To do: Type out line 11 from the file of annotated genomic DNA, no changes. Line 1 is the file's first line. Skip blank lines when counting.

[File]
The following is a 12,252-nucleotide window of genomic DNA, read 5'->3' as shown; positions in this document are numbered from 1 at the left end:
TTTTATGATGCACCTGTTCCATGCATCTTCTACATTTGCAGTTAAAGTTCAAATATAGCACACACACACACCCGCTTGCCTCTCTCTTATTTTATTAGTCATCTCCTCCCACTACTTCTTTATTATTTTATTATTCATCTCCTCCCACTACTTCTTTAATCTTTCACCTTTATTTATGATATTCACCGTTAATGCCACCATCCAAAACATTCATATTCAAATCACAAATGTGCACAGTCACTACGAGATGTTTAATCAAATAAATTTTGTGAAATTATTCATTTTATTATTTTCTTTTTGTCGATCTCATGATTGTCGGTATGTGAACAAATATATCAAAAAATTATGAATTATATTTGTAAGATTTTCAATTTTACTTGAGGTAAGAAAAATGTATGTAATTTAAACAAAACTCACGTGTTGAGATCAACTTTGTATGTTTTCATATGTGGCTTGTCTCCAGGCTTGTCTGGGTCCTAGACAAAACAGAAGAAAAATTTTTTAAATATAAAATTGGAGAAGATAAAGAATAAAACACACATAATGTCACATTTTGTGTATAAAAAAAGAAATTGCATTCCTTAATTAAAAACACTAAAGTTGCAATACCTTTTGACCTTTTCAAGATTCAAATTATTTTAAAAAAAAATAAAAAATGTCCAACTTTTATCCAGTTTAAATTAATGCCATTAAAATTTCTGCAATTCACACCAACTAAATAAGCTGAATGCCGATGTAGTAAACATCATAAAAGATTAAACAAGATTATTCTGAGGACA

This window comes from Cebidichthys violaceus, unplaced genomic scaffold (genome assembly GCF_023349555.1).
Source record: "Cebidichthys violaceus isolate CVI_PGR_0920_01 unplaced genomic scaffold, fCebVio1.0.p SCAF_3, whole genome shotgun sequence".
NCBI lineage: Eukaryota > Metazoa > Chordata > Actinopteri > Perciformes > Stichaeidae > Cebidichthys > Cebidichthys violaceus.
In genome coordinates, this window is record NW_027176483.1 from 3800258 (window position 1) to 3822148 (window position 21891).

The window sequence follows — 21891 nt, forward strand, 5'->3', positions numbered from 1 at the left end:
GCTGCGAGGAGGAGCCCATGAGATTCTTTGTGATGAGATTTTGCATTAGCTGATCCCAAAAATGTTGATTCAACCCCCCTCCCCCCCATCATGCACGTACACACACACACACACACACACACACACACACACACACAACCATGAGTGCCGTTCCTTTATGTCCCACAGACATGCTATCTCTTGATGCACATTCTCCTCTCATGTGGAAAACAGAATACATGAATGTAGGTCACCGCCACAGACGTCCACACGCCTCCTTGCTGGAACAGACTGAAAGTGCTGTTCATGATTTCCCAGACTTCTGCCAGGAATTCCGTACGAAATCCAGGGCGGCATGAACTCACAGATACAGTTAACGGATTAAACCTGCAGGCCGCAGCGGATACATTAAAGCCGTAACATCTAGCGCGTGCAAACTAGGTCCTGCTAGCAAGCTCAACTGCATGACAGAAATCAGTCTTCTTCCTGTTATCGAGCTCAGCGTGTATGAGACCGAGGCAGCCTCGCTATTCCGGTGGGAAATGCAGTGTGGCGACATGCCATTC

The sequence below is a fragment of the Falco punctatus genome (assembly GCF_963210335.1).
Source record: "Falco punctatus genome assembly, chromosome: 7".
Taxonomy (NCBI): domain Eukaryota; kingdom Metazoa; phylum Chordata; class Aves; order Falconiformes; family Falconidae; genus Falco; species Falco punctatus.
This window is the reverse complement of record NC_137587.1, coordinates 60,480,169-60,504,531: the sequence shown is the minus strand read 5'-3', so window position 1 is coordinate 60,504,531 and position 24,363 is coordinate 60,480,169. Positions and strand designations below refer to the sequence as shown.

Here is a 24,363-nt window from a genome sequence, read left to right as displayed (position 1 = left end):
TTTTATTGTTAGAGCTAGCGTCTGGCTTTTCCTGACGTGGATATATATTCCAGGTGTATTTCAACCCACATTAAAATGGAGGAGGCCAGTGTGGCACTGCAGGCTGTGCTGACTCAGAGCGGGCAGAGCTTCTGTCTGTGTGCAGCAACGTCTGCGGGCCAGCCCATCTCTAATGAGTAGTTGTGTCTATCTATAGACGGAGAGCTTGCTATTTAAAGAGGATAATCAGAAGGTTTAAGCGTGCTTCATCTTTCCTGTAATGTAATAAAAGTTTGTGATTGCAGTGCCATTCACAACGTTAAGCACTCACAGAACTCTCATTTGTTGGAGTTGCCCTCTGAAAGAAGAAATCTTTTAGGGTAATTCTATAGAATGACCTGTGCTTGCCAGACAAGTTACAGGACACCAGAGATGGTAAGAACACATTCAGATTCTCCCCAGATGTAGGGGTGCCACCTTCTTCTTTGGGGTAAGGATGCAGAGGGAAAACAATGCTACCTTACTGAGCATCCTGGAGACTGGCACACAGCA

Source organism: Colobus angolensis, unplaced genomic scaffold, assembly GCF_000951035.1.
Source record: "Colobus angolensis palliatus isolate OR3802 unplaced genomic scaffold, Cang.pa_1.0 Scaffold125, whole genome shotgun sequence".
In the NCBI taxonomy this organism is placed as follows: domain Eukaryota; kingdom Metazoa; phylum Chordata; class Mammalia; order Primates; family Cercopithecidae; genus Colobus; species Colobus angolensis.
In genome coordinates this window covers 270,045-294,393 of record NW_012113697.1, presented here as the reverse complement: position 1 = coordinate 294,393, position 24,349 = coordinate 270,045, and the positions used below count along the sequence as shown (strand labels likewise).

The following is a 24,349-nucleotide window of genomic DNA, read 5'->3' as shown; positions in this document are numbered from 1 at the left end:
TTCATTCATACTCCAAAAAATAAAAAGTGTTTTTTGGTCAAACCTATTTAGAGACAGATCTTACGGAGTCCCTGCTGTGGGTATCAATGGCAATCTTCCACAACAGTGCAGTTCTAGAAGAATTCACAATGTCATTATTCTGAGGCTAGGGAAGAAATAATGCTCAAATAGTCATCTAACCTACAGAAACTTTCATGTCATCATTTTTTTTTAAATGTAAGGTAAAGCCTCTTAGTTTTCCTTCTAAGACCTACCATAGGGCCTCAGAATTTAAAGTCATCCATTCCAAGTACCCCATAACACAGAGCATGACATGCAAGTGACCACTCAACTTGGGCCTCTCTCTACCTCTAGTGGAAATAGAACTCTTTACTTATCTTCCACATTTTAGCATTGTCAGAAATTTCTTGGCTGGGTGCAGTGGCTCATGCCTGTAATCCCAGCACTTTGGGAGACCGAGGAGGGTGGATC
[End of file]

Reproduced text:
Taxonomy (NCBI): domain Eukaryota; kingdom Metazoa; phylum Chordata; class Aves; order Falconiformes; family Falconidae; genus Falco; species Falco punctatus.